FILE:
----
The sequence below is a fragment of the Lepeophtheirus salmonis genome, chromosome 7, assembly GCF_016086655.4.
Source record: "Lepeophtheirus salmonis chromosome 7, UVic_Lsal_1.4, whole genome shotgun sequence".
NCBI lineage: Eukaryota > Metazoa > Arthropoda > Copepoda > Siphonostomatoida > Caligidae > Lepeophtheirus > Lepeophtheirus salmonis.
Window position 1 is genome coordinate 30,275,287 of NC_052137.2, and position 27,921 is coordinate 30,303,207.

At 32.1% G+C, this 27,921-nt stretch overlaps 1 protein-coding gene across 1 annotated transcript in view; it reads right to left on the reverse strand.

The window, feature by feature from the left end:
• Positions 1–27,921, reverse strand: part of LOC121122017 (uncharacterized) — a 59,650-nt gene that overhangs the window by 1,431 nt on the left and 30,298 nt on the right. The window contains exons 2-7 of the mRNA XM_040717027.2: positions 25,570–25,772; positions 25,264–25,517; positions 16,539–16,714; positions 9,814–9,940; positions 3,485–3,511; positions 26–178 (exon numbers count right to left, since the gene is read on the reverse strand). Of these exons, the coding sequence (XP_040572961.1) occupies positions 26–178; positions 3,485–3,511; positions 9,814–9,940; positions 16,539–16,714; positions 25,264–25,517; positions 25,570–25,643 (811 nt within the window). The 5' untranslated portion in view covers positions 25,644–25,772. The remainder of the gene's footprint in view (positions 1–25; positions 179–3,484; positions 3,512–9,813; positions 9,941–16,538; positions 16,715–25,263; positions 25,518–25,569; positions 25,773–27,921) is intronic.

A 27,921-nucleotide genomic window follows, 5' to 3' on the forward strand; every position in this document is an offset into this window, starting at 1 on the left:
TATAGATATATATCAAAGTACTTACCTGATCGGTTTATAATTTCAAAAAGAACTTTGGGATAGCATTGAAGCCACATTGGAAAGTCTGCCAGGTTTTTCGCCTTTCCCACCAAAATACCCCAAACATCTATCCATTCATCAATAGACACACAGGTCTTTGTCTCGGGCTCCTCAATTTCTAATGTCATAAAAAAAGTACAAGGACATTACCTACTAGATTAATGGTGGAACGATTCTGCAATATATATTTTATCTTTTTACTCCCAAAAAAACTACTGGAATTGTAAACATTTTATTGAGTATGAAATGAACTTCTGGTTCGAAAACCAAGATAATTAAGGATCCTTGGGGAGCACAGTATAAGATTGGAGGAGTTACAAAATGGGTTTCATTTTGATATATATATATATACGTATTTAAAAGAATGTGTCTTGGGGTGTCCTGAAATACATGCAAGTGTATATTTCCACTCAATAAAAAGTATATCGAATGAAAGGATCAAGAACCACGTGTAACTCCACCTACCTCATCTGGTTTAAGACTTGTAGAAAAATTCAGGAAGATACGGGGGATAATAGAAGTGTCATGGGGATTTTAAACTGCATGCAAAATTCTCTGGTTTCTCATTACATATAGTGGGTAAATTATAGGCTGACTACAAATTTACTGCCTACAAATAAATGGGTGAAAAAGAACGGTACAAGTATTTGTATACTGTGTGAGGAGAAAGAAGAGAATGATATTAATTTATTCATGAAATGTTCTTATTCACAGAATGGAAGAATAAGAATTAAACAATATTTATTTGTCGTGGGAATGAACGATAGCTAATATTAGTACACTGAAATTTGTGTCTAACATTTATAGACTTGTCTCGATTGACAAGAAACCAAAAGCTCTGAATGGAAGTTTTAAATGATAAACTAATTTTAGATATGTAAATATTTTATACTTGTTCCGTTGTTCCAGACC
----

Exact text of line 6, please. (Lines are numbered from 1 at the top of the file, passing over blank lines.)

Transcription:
The window, feature by feature from the left end: